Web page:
Mark Organ is founder and CEO of advocate marketing software company Influitive, helping companies mobilize their advocates to produce massive increases in referral leads, reference calls, social media participation, and more. Previously, Mark was the founding CEO of Eloqua (now part of Oracle), a world leader in marketing automation software.

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In between, he was a go-to-market consultant for SaaS companies in North America and Asia, helping more than a dozen software companies successfully go to market in disruptive ways.

Mark is a popular speaker, as well, and frequently presents on entrepreneurship, marketing, and advocacy. He has spoken at marketing events all over the world, including Dreamforce and DemandCon.

I invited Mark to Marketing Smarts to discuss how he launches successful companies, his secret to hiring the right team, and why a love of learning is critical to professional success.

Here are just a few highlights from our conversation:

Launching a successful company is easier on your home turf (08:20): "I moved to Singapore and I was based there for a couple of years. I had clients all through the region...and it was fun. I really, really enjoyed it and I learned a lot. But ultimately I still wanted to go and create a great company.... Consulting is interesting, but it's not like the rush—the pure adrenaline of building a product-based, venture-scale startup. I tried to build my current company, Influitive, in Asia, and I didn't have the network there. I wasn't able to get the team that I really needed to be successful. So, I moved back to...Toronto, and within a month I had the company incorporated and we were already doing customer research on the next big thing, which is my current company, Influitive."

Don't hire today's biggest marketing stars; hire tomorrow's (but it won't be easy) (09:35): "It's really easy to look through a stack of resumes and tick off the boxes of those that have 10 years of VP experience. It's a lot harder to identify those folks that might be at the manager level, or even at the team-lead level, that are destined to be VPs or even C-level folks in the future."

To spot tomorrow's marketing stars, look for domain expertise and leadership skills (11:25): "A few things that I look for: I look for...domain expertise and I look for leadership skills. On domain expertise, those are people who clearly have a good understanding of the functions, the strategy; they can rattle off metrics. They can talk to you very clearly about the processes that they've developed—even as junior folks. Like a really junior team lead in engineering or product or whatever that has high potential are always thinking about how to scale up their function. How so that they don't repeat the same thing over and over again. They automate their function. They have metrics that they are passionate about hitting. They have an understanding of the big picture that they are trying to achieve. And if they're a team lead, they're already showing some real potential in terms of managing people—how they select and manage people. So, I would call that domain expertise."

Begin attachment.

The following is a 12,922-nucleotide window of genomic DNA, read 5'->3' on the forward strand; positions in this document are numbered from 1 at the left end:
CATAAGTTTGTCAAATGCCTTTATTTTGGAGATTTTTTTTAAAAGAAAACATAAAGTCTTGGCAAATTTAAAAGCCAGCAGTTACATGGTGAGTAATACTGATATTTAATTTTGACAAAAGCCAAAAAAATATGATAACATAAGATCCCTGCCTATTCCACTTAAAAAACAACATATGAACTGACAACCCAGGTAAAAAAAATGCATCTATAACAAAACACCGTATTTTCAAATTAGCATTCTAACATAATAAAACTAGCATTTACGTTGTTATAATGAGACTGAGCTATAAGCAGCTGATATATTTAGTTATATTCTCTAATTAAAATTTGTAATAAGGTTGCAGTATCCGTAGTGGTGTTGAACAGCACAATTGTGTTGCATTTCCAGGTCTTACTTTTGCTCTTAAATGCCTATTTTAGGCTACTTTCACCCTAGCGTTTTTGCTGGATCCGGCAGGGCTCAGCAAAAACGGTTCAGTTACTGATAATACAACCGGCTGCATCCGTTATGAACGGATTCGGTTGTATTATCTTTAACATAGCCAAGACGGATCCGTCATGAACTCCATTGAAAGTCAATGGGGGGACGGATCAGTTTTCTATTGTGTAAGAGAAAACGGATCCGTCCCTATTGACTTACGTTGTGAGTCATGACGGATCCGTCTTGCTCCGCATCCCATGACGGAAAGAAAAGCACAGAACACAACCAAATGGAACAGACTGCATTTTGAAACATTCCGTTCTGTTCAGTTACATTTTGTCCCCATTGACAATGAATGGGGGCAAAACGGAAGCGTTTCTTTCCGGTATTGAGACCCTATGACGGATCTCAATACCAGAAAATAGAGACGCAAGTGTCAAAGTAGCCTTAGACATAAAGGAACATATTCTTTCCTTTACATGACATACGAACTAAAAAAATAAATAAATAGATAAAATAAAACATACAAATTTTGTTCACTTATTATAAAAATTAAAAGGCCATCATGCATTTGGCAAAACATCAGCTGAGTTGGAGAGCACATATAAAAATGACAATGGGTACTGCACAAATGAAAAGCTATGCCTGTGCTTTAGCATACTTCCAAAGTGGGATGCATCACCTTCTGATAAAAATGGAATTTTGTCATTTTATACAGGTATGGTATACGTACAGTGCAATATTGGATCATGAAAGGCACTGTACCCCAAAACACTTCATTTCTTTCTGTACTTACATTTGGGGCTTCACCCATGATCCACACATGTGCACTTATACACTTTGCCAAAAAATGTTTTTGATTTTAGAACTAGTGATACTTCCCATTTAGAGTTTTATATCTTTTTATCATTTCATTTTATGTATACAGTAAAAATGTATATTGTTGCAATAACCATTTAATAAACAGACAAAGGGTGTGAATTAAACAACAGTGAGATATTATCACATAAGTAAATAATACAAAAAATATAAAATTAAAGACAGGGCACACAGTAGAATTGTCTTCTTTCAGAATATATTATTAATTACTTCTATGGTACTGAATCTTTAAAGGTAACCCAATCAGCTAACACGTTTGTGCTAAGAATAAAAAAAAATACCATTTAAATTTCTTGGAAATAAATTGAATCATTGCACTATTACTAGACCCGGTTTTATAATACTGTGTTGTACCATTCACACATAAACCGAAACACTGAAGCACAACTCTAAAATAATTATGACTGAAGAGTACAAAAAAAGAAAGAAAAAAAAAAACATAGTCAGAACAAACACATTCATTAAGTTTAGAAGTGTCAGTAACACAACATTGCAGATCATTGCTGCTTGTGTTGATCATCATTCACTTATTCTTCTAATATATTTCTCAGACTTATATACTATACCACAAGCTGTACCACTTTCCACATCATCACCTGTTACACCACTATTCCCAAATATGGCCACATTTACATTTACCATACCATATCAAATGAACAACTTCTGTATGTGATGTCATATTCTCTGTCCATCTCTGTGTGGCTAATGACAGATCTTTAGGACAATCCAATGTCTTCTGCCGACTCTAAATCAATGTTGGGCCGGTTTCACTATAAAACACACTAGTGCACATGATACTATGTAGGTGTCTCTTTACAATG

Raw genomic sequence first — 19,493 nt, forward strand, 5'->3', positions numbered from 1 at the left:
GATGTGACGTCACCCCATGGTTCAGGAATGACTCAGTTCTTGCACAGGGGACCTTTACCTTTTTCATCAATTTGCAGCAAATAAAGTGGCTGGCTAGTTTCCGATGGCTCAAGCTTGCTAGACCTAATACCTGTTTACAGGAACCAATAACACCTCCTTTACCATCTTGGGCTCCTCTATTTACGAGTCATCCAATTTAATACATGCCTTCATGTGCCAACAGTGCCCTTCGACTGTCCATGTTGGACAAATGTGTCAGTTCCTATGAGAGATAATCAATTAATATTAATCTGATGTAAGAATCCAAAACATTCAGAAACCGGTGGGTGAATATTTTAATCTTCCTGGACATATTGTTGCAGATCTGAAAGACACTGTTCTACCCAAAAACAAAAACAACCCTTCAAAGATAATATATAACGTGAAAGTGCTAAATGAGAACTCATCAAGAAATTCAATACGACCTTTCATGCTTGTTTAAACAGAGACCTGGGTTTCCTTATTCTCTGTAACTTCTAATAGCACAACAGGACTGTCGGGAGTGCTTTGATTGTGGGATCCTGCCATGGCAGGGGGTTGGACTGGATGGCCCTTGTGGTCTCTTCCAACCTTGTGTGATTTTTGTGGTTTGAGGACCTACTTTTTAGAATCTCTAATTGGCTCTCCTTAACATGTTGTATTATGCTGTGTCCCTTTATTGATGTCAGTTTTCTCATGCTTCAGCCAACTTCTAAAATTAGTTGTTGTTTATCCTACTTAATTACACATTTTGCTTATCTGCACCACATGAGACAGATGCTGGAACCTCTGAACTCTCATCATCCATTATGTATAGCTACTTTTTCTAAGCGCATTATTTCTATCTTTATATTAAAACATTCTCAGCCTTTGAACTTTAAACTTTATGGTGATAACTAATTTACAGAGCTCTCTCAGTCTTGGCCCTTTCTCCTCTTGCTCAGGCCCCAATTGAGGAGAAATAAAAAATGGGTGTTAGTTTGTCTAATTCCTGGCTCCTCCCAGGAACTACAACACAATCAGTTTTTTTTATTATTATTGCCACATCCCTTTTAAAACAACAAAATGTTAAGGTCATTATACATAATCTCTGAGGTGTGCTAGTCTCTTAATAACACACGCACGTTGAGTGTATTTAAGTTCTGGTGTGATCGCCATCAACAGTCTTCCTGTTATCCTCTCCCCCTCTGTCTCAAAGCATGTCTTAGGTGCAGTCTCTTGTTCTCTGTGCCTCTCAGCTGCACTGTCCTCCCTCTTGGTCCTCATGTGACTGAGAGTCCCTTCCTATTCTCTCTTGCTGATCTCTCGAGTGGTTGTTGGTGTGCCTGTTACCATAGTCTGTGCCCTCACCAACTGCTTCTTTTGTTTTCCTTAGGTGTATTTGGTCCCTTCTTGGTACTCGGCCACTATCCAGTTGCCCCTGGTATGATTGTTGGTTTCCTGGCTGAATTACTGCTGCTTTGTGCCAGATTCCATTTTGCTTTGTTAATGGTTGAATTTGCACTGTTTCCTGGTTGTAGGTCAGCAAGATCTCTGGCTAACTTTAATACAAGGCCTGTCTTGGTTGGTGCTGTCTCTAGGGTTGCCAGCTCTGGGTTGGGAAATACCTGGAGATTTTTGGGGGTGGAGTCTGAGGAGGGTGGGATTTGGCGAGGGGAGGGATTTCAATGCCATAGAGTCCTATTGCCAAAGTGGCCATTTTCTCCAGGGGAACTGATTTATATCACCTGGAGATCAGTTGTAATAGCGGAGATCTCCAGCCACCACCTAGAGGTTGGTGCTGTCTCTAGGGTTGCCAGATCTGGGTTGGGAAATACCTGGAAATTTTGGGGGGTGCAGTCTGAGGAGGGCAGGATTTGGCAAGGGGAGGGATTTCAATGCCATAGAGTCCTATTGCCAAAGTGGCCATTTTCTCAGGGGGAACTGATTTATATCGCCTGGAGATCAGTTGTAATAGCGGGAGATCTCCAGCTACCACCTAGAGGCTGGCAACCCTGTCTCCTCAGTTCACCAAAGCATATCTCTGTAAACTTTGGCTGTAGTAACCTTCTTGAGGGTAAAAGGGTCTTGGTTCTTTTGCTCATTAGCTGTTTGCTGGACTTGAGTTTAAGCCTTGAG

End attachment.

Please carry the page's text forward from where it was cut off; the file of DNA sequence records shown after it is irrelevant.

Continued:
Once you know they've mastered their domain, assess their leadership potential using Jack Welch's 4 Es and 1 P (12:21): "I've just cached Jack Welch's '4 Es and a P,' which I find a very powerful framework and something I've been able to use even at a cocktail party when meeting people.

  1. Energy. You can tell people are just jazzed about their work. They just can't stop talking about it. Their eyes light up.
  2. Energizer. Am I inspired when talking to this person? Am I energized because of the passion and energy this person has?
  3. Edge. Do they have that competitive spirit, that drive to win by being able to make tough decisions? Being able to tell right from wrong, good from bad. The people that I've found have the highest potential are always making judgments, and they are focusing, they're doubling down on the things that are working. And the things that are not working, they just cut it off. They cut off the people that aren't working, the processes that aren't working. They have that laser focus, because that's the only way for them to win...
  4. Execution. Do they actually accomplish things?
  5. Passion.

I can be at an event talking to someone and I can tell someone is 4Es and a P. I can feel it, and I'll already be in recruitment mode at that point."

The most important characteristic for new marketing grads: a love of learning (16:38): "It is the relishment of learning. Things are moving so fast right now.... These days, you've got to be in a constant state of new learning. I take a least a dozen courses a year even now, as CEO, as busy as I am, to keep on top of new trends in design, and new trends in data management, to understand what's happening there. Courses in leadership. Public speaking. It's the only way that I can keep myself sharp. So we really prize that here: people here who have this desire to constantly learn."

To learn more, visit, or follow Mark on Twitter: @MarkOrgan. You can also check out Mark's presentations on SlideShare:

Mark and I talked about much more, so be sure to listen to the entire show, which you can do above, or download the mp3 and listen at your convenience. Of course, you can also subscribe to the Marketing Smarts podcast in iTunes or via RSS and never miss an episode!

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Special thanks to production company Candidio, an efficient, affordable video production platform allowing marketers and communicators to collaborate and curate video content, with help from a team of professional, on-demand video editors for the finishing touches. Check them out!

Show opener music credit: Noam Weinstein.

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